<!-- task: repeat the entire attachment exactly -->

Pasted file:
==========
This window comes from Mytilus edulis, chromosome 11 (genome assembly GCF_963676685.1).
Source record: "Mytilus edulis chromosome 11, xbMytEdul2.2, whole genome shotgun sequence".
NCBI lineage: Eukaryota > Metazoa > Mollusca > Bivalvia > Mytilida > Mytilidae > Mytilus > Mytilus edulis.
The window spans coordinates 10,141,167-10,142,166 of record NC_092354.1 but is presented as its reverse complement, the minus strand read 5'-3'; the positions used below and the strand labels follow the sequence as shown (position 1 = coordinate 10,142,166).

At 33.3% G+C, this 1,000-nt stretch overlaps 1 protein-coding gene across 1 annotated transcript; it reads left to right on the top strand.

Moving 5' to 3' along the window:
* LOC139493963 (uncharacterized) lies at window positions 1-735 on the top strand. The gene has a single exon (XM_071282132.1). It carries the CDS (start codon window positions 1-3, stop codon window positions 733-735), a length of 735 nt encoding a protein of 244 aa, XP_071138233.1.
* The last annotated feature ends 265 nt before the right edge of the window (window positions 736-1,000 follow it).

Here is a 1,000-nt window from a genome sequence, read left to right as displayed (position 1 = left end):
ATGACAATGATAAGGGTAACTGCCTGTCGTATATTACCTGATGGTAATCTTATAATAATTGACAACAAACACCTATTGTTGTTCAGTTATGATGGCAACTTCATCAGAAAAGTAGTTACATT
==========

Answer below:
This window comes from Mytilus edulis, chromosome 11 (genome assembly GCF_963676685.1).
Source record: "Mytilus edulis chromosome 11, xbMytEdul2.2, whole genome shotgun sequence".
NCBI lineage: Eukaryota > Metazoa > Mollusca > Bivalvia > Mytilida > Mytilidae > Mytilus > Mytilus edulis.
The window spans coordinates 10,141,167-10,142,166 of record NC_092354.1 but is presented as its reverse complement, the minus strand read 5'-3'; the positions used below and the strand labels follow the sequence as shown (position 1 = coordinate 10,142,166).

At 33.3% G+C, this 1,000-nt stretch overlaps 1 protein-coding gene across 1 annotated transcript; it reads left to right on the top strand.

Moving 5' to 3' along the window:
* LOC139493963 (uncharacterized) lies at window positions 1-735 on the top strand. The gene has a single exon (XM_071282132.1). It carries the CDS (start codon window positions 1-3, stop codon window positions 733-735), a length of 735 nt encoding a protein of 244 aa, XP_071138233.1.
* The last annotated feature ends 265 nt before the right edge of the window (window positions 736-1,000 follow it).

Here is a 1,000-nt window from a genome sequence, read left to right as displayed (position 1 = left end):
ATGACAATGATAAGGGTAACTGCCTGTCGTATATTACCTGATGGTAATCTTATAATAATTGACAACAAACACCTATTGTTGTTCAGTTATGATGGCAACTTCATCAGAAAAGTAGTTACATT